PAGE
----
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Krautsalat (Cabbage Slaw) • Sonya Gropman

Brett Rawson

Note from curator Rozanne Gold:  We are delighted to have this beloved recipe for Emma Marx’s cabbage slaw, translated and submitted by her great granddaughter, Sonya Gropman. It is but one of more than 100 recipes to be published next year in “The German-Jewish Cookbook: Recipes and History of a Cuisine,” co-written by Sonya and her mother, Gabrielle Rossmer Gropman (University Press of New England). The gorgeous narrative, spanning the kitchens of four generations, is part of the HBI Series on Jewish Women (the Hadassah-Brandeis Institute.)  I especially love the photo of Emma’s old-fashioned wooden mandolin that was used to shred cabbage, cucumbers, and onions.  And you will no doubt enjoy preparing the dish, faithfully, just as much as I did. We look forward to the book’s publication in September 2017. 

Krautsalat (Cabbage Slaw) by Sonya Gropman

My mother grew up in a household where three adults cooked on a regular basis her mother, grandmother, and father (her grandfather, who also lived with them, didn’t cook). The family had fled Nazi Germany in 1939, when my mother was a one-year old baby and settled in Washington Heights, a neighborhood in upper Manhattan that was home to approximately 20,000 German-Jews. German was frequently heard spoken by people on the street and there were many businesses that catered to the community, including food shops. Thus, it was easy for people to continue eating the same foods they had eaten in Germany.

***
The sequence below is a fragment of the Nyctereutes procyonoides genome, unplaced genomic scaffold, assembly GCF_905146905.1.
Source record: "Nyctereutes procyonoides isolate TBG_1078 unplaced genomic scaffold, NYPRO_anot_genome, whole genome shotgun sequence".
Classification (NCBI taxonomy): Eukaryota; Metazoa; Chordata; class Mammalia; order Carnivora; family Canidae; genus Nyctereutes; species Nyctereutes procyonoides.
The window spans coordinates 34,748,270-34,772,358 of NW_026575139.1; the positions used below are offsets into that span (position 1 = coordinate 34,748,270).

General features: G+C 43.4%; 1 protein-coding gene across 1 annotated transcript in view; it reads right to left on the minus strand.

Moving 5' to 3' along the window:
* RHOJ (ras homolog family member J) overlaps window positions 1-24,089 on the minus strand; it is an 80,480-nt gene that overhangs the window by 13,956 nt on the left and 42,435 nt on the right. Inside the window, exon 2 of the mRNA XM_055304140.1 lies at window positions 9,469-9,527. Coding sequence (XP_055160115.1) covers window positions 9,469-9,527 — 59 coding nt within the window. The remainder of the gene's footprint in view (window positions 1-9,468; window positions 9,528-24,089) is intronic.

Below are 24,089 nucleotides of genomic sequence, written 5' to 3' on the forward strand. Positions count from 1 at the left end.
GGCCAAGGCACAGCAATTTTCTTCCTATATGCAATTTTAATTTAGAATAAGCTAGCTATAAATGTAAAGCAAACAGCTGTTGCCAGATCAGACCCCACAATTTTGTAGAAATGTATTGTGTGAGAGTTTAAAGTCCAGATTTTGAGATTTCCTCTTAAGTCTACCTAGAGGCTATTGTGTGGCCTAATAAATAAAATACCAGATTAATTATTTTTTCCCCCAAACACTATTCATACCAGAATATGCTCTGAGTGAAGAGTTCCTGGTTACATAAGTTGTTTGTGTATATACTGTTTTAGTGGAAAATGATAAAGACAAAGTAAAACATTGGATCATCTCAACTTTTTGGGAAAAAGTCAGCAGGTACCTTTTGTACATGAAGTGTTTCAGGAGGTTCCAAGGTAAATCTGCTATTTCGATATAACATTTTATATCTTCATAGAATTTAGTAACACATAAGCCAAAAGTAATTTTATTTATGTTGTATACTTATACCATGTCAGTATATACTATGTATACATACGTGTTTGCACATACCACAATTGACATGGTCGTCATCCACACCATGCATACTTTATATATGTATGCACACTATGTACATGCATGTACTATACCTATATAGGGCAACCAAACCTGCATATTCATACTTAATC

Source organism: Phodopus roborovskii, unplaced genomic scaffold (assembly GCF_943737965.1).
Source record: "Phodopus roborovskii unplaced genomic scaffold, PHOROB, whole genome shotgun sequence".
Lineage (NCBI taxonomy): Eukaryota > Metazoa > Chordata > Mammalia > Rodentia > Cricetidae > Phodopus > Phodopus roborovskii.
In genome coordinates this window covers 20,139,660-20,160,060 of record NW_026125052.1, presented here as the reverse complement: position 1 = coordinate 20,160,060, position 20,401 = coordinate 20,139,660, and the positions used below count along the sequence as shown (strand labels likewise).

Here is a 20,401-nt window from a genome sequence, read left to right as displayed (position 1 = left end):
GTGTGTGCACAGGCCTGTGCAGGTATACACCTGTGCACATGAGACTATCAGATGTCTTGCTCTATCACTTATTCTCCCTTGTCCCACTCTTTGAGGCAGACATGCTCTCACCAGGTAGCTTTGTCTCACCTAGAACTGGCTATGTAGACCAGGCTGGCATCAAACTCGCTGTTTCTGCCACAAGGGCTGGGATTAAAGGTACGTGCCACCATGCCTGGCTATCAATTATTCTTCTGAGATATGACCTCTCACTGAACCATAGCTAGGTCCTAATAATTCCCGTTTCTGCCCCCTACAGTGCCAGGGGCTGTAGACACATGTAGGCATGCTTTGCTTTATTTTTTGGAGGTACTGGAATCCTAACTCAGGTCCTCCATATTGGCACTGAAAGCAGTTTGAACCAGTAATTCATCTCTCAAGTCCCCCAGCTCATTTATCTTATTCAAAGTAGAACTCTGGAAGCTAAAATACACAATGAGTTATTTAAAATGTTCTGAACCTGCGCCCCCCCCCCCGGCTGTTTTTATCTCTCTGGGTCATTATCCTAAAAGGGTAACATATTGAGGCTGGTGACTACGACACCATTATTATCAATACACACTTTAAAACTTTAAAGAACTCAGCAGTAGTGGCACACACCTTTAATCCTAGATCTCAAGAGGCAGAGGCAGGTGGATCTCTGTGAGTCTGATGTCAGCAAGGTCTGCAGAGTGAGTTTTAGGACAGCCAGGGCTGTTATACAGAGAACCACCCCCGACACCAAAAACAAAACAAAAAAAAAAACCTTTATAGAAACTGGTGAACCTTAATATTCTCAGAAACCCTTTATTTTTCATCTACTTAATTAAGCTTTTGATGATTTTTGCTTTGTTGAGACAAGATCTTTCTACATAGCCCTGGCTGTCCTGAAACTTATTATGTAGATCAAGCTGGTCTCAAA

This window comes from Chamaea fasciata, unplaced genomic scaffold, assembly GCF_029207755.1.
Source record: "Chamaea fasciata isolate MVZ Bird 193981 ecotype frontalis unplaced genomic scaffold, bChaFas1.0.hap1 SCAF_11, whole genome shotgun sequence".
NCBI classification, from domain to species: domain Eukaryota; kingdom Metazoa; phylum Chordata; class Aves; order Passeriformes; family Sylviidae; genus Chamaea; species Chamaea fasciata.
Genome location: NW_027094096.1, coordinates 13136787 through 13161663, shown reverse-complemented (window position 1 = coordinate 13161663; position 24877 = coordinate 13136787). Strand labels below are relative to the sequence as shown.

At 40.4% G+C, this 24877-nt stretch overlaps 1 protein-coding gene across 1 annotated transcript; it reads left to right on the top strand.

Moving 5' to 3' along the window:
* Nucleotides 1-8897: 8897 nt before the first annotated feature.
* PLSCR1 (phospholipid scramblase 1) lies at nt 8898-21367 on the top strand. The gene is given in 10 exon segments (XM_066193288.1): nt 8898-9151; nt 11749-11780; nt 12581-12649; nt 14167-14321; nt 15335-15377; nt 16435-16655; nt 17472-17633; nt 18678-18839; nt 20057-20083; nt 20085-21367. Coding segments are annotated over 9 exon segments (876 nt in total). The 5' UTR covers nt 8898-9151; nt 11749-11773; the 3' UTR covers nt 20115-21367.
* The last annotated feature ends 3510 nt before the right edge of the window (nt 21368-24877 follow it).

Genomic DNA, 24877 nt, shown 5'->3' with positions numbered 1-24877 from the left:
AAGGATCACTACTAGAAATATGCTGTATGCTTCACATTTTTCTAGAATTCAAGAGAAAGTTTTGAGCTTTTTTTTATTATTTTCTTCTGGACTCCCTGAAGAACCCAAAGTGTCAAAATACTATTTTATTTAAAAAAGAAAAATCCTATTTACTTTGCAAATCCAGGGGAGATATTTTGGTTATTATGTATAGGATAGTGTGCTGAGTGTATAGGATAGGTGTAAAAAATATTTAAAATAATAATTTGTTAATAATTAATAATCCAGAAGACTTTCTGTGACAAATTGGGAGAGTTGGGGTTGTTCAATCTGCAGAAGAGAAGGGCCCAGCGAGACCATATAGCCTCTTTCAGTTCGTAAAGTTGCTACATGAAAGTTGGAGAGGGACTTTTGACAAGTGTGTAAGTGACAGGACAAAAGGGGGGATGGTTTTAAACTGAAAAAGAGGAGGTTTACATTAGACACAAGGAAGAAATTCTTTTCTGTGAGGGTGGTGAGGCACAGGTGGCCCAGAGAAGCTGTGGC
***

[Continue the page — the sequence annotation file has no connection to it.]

Many German-Jewish families arrived in the U.S. with a household worth of personal belongings. Unlike most other refugees who might arrive with just a single bag or suitcase after fleeing their homeland German-Jews often brought the entire contents of their homes, which had been packed into enormous wooden crates called a lift van. This box of possessions included all the usual items that fill a household, both big and small from furniture, to clothing, to cookware, and everything in between.  That this happened was due to a perverse policy of the Nazis. It was a way for them to collect taxes on everything Jews packed, and it also demonstrated their imminent departure from Germany.

Much of the cookware and dishes brought by our family, which dates from the early 1900s to the 1930s, survives and is still in use by both me in my kitchen, and by my mother in hers. There are family objects that I use on a daily basis, including knives, a colander, and sauce pans.  It is a testament to how well-made these objects are and still functional many decades later.     

My mother has a wooden mandolin that belonged to her grandmother, Emma. By today’s standards, it seems very basic as it lacks folding legs to prop up the blade (instead it must be held at an angle with one’s hand), and is has a fixed blade, so that the thickness of the slices is not adjustable. To our knowledge, the blade has never been sharpened, yet it remains quite sharp. My mother uses it regularly to slice vegetables such as cucumbers and onions. She also uses it to shred green cabbage in order to make Green Cabbage Slaw, or Krautsalat, a dish that her grandmother frequently made for holiday meals during her childhood.  It accompanied any number of meat meals, such as roast duck or goose, tongue, or veal roast. It was a favorite dish of my mother’s and she was thrilled to find the recipe in a cookbook her grandmother had handwritten when she attended cooking school in Germany before she was married in the early 1900s. My mother set about making the recipe, but the finished dish didn’t quite match her memory of how it tasted during her childhood. She tinkered with the recipe, comparing the list of ingredients and the written instructions with her memory of it. She realized that even though the written recipe included onion, Emma had not used it in her version. Eventually she came up with a recipe for the dish that tasted exactly the way she remembered it.